California Plant-Based Psychedelics Bill Heads to Governor

California Plant-Based Psychedelics Bill Heads to Governor

It also includes plant-derived DMT and mescaline.

The California state Senate approved a bill that would decriminalize the possession and use of specific plant- and fungus-derived psychedelics, Law360 reported Thursday. The bill now awaits Gov. Gavin Newsom’s decision.

Previously, the General Assembly endorsed the bill with a 43-15 vote, following the state Senate’s initial approval in May by a 21-16 margin.

San Francisco state senator Scott Wiener sponsored SB 58. The legislation covers personal possession of substances such as psilocybin and psilocin, commonly found in certain mushrooms. It also includes plant-derived DMT and mescaline. However, the bill excludes mescaline sourced from the peyote cactus, recognizing its role in some Native American religious ceremonies.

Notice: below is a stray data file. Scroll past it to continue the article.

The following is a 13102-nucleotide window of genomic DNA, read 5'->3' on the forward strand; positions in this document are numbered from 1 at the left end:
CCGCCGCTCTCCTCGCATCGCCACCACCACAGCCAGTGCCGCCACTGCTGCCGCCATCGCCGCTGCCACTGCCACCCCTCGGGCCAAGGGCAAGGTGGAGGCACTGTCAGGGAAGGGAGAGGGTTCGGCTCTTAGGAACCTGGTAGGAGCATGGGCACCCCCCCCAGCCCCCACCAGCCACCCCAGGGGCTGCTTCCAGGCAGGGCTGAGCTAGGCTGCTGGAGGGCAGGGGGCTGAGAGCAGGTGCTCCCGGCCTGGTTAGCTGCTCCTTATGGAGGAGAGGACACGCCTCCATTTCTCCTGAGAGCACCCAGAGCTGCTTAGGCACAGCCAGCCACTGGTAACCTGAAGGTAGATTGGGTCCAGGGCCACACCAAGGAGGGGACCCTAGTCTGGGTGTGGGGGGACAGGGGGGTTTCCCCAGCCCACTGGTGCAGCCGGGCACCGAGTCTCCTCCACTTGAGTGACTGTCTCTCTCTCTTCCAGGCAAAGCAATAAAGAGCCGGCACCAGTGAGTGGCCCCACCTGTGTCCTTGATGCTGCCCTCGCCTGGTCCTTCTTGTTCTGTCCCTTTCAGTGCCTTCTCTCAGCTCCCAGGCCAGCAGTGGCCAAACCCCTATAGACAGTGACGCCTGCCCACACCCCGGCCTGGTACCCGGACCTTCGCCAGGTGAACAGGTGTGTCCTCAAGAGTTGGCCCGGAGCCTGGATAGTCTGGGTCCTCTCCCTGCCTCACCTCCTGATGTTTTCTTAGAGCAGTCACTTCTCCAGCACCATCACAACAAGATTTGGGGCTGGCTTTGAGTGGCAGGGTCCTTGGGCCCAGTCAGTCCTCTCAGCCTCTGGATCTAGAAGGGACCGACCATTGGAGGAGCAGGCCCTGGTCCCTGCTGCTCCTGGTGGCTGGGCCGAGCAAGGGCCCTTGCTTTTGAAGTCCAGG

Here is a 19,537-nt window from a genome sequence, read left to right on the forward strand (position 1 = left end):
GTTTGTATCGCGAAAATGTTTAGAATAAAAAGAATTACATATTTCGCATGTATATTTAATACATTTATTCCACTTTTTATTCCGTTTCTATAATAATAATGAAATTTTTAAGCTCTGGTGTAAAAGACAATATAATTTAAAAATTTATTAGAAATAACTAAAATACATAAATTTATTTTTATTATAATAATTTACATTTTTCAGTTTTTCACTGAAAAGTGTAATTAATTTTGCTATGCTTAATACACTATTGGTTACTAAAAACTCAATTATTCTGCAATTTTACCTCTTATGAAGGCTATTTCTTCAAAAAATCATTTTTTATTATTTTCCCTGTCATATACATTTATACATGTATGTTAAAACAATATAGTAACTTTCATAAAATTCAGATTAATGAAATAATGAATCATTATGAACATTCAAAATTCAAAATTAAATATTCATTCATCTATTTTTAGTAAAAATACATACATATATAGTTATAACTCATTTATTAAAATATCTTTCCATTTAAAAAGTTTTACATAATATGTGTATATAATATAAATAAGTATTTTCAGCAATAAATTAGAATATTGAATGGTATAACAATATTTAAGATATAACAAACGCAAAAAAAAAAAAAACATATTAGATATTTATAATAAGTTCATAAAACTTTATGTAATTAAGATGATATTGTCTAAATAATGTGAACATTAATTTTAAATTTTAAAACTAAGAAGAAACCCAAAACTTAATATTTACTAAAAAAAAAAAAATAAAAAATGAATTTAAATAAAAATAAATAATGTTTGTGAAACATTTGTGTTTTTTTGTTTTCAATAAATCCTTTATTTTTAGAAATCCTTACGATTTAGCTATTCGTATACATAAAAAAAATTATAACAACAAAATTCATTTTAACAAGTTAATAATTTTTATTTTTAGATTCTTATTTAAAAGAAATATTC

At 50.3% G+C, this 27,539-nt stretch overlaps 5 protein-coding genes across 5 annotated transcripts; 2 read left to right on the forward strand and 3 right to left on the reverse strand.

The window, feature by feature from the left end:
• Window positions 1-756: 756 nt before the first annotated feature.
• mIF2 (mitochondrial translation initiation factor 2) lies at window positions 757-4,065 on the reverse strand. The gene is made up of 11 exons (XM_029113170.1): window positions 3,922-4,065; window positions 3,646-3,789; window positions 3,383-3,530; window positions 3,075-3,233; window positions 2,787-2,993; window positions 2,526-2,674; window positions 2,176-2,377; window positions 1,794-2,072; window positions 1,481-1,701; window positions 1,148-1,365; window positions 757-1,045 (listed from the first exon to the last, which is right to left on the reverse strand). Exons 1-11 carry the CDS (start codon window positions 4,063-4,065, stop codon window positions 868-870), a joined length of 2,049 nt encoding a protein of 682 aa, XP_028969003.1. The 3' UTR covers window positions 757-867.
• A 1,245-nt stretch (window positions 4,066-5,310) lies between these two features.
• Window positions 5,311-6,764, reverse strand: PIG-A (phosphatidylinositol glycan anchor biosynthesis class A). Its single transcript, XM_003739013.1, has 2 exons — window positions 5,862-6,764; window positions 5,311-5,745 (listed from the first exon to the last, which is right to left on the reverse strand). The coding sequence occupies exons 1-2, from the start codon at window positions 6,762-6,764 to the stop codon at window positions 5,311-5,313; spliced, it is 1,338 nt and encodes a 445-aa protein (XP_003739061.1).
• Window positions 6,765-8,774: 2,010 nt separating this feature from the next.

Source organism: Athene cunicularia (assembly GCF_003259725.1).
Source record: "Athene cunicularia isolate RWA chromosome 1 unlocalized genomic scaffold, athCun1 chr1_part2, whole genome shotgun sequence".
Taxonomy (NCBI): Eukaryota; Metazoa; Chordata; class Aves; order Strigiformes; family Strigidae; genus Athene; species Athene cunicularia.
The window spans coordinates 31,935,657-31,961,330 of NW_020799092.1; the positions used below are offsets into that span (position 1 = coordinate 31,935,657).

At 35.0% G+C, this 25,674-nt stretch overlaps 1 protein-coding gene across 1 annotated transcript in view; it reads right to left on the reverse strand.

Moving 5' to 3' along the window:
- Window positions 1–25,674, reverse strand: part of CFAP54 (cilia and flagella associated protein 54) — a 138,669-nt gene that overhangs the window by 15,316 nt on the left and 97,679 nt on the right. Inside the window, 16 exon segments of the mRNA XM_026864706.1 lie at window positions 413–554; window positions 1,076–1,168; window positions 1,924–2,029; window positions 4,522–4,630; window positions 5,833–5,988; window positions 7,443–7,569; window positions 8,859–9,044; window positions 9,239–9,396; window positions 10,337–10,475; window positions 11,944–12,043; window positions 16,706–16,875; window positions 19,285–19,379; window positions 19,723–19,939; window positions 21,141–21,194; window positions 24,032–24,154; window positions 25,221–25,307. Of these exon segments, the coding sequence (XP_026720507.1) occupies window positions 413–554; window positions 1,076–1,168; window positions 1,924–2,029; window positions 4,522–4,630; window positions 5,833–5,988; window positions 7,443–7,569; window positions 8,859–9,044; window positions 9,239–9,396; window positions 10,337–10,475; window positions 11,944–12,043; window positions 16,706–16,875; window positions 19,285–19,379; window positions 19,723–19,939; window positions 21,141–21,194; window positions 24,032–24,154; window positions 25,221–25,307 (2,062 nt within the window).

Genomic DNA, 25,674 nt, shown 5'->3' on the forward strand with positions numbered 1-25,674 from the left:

“California’s veterans, first responders, and others struggling with PTSD, depression, and addiction deserve access to these promising plant medicines,” Wiener said in a statement. “S.B. 58 has prudent safeguards in place after we incorporated feedback from three years of deep engagement with a broad array of stakeholders.”

Amendments to the legislation removed ibogaine from the list of substances and introduced the idea of a state health agency advisory group. The group’s mandate will be to provide guidance on policies concerning these substances’ therapeutic use.

Should the bill become law, adults 21 and over would be allowed to possess up to 4 grams of the specified substances. The bill also outlines penalties for those providing psychedelics to individuals under 21.

If Newsom gives his nod to the measure, its provisions would come into effect on Jan. 1, 2025. This would mark California as the third state to decriminalize certain psychedelics, joining Oregon and Colorado, which made similar decisions in 2020 and 2022, respectively.

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